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Fedor Announcement Should Come As No Surprise
- Updated: June 6, 2010
The early era of mixed martial arts has a wide variety of narratives to choose from. Pioneers such as Bob Meyrowitz’s and Rorion Gracie’s initial efforts with the Ultimate Fighting Championship provided copious amounts of controversy and talking points in the news cycle. “Style vs. style” match-ups were the norm with life-long practitioners attempting to exhibit the long-held and perceived beliefs about the strength of one art over another. Legal wrangling was introduced in the United States to ban the sport in various jurisdictions while promotions based from the Japanese style of shoot wrestling began to slowly attract crowds and attention.
As the blending of ground and striking styles emerged, so did better-equipped fighters and teams. Limited or no exposure Stateside from overseas promotions like Pancrase, RINGS, PRIDE FC and Shooto prevented a wider perspective of the sport’s existence and promotional methods. Athletes such as Igor Vovchanchyn, Sanae Kikuta, Rumina Sato, Volk Han and Bas Rutten fought in Japan to a growingly accepting public while Zuffa’s takeover of the UFC drew little interest. Waiting in the wings under the tutelage of Han in the Russian Top Team was a young Fedor Emelianenko.
A combat sambo practitioner from Stary Oskol, Russia, Emelianenko’s rise to prominence and dominance came in paradoxical form: pudgy, unassuming, but ever devastating. Young fighters like Renato Sobral and Hiroya Takada in RINGS, along with more established talent in PRIDE FC like Heath Herring and Antônio Rodrigo Nogueira, felt the impact of what is now seen as the best heavyweight, perhaps even pound-for-pound, in the early history of MMA.
Despite splitting with Han and Russian Top Team and moving on to Red Devil Fight Club and management by Vadim Finklestein’s M-1 Global, Emelianenko’s dominance over highly-ranked heavyweights did not cease. Mirko “Cro Cop” Filipovi?, Mark Hunt, Tim Sylvia, and Andrei Arlovski all succumbed to the consensus number one heavyweight’s power. Fans and observers began to take notice and clamored for fights against some of the UFC’s top heavyweights. Arduous, back room negotiations carried for some time, in 2007 and again in 2009, but the insistence of co promotion with Zuffa became a sticking point. Fans expressed feeling deprived that the Russian legend wouldn’t be fighting Randy Couture, Brock Lesnar, Shane Carwin, Cain Velasquez and other emerging heavyweight talent.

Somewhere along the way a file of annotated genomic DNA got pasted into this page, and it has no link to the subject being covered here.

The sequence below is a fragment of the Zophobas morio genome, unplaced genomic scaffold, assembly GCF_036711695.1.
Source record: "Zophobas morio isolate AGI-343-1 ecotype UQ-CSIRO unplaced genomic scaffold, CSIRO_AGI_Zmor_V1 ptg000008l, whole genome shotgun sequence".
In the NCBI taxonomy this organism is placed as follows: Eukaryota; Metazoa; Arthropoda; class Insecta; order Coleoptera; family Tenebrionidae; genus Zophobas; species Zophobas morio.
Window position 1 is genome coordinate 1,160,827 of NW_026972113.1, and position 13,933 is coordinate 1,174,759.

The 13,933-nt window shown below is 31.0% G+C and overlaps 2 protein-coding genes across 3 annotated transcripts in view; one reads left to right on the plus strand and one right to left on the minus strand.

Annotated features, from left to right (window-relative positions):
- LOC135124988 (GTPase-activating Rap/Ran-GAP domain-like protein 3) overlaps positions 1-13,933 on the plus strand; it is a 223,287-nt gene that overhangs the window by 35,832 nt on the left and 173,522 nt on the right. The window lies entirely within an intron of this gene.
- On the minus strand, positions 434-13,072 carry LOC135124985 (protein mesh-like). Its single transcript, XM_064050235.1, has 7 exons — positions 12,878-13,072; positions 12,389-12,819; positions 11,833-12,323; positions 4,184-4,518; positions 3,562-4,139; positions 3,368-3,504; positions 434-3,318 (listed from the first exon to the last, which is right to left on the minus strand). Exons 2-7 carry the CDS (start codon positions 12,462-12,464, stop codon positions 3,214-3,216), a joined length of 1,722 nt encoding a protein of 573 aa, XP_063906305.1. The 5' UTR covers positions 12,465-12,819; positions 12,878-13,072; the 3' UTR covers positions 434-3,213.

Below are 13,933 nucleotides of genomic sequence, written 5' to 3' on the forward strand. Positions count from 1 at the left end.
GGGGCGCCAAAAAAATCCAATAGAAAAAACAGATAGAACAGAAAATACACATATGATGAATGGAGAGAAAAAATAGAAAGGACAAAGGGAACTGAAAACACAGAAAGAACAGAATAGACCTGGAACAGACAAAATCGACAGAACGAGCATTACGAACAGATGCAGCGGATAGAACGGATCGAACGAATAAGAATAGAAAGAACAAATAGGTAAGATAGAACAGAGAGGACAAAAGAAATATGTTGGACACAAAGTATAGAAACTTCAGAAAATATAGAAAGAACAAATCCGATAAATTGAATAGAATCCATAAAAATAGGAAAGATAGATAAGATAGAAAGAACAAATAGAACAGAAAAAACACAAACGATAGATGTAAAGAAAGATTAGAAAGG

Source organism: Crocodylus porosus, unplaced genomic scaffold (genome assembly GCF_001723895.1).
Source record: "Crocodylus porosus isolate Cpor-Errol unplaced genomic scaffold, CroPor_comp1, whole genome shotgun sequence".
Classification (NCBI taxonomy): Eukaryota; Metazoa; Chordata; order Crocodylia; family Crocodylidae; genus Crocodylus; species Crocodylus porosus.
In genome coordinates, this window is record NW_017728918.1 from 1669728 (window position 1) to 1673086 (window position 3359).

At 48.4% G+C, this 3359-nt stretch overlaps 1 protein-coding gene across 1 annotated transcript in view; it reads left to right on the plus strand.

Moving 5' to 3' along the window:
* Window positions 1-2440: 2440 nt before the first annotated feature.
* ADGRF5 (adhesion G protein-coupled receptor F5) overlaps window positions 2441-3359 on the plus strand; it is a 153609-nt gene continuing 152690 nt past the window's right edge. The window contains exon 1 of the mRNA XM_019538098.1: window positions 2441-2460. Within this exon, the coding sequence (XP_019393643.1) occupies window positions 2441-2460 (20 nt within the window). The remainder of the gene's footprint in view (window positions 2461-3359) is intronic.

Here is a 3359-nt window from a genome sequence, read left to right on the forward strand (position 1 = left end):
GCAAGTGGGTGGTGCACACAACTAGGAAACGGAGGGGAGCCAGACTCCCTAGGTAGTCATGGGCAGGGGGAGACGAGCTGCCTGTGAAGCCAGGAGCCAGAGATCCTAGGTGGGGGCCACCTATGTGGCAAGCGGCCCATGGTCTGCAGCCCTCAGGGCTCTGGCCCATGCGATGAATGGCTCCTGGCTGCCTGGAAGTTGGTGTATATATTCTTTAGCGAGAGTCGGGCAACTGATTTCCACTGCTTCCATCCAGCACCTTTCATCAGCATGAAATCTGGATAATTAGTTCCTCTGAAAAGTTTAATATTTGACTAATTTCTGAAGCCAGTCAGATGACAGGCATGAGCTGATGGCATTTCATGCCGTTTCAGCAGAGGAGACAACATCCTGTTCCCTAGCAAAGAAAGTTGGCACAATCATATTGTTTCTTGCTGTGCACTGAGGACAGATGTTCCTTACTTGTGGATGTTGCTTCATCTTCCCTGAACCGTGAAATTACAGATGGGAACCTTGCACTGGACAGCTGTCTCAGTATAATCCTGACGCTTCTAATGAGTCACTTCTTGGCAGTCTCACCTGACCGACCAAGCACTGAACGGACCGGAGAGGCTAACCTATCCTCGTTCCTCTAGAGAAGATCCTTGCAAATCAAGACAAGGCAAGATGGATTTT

At issue for many observers, analysts and fans is M-1 Global’s handling of Emelianenko. BodogFIGHT’s Calvin Ayre and UFC President Dana White have repeatedly cited difficulties in dealing with Vadim Finklestein and Apy Echteld, and speculation of strife between Strikeforce’s Scott Coker and M-1 Global regarding co-promotional efforts has surfaced since the Brett Rogers fight last year. Prior to Affliction’s doomed “Trilogy” event last year, efforts to match Emelianenko with Rogers and even middleweight fighter Vitor Belfort bore no fruit. Central to these speculated incidents is the belief that M-1 Global’s involvement in negotiations after every bout has complicated high-risk, high-reward bouts that made Emelianenko famous in PRIDE FC.
Which makes today’s press release from M-1 Global concerning Fedor Emelianenko’s run in Russian Duma primaries not at all surprising. M-1 Global’s strict management style and fighter-centered policies are a departure from the top-down promotional model frequently seen in the UFC. With a reported 10% to 20% stake in M-1 Global, Emelianenko can also exercise his right to outside activities with little to no interference. Little truly remains for The Russian fighter, who still has two fights remaining on his Strikeforce contract. Should he defeat Fabricio Werdum later this month, the push for a bout against Strikeforce heavyweight champion Alistair Overeem will begin from die-hard MMA fans.
Still, a complete perspective on Fedor Emelianenko’s career will yield one undeniable result: The most dominant heavyweight in the sport’s young history, complete with a unique athlete-centered promotional and managerial model. While bouts against Couture, Velasquez, Carwin and Lesnar are appealing inside the Octagon, Emelianenko runs the biggest risk of losing since his bout against Arlovski. Regardless, his past accomplishments and his decision-making with his management team – however unpopular – should not surprise anyone.